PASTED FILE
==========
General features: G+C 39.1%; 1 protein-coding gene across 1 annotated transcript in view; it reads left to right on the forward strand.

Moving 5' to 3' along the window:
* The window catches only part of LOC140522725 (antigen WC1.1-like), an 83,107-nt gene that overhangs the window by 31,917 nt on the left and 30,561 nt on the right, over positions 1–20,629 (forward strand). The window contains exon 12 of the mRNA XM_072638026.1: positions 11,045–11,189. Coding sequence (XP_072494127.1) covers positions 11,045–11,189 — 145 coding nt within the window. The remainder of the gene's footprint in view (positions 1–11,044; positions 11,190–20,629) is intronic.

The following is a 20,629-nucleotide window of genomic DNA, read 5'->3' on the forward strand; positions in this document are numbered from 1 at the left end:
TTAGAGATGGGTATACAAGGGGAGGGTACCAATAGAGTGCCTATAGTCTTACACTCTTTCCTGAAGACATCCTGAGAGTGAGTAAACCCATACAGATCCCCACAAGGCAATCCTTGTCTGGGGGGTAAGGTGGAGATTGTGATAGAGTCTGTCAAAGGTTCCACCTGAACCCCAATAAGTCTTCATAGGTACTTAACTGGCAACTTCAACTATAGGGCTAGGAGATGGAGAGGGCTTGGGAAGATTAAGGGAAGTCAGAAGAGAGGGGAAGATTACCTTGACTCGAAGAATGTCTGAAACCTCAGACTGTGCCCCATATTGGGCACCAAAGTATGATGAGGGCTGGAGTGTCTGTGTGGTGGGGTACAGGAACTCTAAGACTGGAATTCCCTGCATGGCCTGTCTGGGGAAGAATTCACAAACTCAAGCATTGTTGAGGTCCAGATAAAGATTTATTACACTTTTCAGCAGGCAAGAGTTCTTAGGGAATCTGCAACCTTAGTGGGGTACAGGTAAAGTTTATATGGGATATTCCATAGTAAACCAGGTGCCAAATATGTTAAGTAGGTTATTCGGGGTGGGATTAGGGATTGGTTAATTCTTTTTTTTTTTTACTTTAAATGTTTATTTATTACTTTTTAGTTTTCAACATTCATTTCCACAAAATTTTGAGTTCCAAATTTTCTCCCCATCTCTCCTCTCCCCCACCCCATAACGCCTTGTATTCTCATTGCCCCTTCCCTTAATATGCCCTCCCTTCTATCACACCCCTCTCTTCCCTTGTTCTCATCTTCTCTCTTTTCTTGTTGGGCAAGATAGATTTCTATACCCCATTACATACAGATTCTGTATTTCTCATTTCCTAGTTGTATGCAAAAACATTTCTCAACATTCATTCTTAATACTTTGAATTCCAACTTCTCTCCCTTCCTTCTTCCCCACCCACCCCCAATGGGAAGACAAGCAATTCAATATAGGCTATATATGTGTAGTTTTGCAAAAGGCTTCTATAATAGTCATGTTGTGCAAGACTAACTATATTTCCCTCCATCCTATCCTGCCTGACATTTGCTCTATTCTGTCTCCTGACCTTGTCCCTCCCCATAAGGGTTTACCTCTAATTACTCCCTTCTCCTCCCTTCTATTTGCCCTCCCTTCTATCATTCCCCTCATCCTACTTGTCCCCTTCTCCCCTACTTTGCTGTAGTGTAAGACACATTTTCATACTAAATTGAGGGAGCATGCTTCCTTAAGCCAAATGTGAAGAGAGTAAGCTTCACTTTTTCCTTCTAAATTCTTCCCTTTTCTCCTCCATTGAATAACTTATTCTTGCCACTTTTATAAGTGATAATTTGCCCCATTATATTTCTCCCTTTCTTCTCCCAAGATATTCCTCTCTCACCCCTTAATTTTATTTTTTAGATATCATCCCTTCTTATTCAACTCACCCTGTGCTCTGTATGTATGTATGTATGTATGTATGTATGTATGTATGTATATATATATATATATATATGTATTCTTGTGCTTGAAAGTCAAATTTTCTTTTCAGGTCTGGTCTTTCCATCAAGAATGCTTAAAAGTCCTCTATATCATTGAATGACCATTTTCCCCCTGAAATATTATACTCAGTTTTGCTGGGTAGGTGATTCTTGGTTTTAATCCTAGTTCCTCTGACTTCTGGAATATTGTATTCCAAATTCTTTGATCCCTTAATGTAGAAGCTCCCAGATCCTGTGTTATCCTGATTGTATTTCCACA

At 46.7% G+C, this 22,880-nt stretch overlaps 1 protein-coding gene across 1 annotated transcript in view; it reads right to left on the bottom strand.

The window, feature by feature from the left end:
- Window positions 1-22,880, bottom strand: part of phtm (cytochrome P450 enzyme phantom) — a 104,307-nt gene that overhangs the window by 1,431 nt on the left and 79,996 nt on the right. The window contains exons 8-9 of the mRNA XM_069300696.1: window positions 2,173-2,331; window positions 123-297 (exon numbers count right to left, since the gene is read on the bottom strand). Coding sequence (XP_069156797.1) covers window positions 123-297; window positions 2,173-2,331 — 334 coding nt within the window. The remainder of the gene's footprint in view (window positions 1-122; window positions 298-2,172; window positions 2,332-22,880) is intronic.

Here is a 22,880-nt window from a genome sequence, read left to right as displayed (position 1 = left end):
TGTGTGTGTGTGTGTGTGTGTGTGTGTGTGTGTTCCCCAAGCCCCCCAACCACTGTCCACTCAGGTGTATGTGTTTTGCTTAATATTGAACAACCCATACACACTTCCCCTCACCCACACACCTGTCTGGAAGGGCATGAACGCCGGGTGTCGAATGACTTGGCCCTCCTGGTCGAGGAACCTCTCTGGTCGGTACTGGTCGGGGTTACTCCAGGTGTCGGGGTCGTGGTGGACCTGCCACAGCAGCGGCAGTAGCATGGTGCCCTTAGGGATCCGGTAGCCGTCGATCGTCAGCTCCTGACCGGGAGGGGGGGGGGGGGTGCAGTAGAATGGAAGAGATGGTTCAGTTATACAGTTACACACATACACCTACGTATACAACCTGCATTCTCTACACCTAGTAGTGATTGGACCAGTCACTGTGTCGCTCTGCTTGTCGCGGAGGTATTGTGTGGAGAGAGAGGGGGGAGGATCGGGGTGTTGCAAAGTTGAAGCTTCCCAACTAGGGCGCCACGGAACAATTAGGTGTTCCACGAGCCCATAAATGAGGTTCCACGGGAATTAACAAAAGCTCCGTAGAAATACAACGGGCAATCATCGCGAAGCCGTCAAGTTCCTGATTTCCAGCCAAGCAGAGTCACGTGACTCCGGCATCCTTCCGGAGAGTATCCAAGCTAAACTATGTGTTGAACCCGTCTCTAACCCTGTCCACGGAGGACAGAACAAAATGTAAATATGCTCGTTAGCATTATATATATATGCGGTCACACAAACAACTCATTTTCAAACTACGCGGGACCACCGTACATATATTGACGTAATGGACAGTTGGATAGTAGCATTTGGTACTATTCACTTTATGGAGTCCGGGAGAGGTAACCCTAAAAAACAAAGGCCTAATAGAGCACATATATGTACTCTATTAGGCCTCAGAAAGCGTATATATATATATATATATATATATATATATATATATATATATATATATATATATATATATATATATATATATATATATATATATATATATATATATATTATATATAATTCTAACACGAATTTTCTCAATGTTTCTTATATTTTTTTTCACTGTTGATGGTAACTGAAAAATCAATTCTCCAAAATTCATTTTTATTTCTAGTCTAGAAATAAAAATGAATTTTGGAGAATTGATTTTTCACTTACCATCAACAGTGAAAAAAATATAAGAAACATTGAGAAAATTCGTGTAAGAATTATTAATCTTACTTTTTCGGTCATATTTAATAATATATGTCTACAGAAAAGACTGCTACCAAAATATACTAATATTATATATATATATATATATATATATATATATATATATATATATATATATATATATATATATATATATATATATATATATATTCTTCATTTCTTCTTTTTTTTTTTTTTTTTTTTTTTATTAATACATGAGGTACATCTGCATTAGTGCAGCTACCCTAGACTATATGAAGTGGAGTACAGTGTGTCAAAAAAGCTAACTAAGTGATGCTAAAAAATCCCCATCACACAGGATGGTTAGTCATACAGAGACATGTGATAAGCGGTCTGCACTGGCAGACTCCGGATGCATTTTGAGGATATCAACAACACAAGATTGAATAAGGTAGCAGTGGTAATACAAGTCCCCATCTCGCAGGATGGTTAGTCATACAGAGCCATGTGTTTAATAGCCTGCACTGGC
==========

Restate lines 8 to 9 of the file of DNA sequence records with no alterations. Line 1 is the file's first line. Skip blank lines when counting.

- Window positions 1-22,880, bottom strand: part of phtm (cytochrome P450 enzyme phantom) — a 104,307-nt gene that overhangs the window by 1,431 nt on the left and 79,996 nt on the right. The window contains exons 8-9 of the mRNA XM_069300696.1: window positions 2,173-2,331; window positions 123-297 (exon numbers count right to left, since the gene is read on the bottom strand). Coding sequence (XP_069156797.1) covers window positions 123-297; window positions 2,173-2,331 — 334 coding nt within the window. The remainder of the gene's footprint in view (window positions 1-122; window positions 298-2,172; window positions 2,332-22,880) is intronic.

Here is a 22,880-nt window from a genome sequence, read left to right as displayed (position 1 = left end):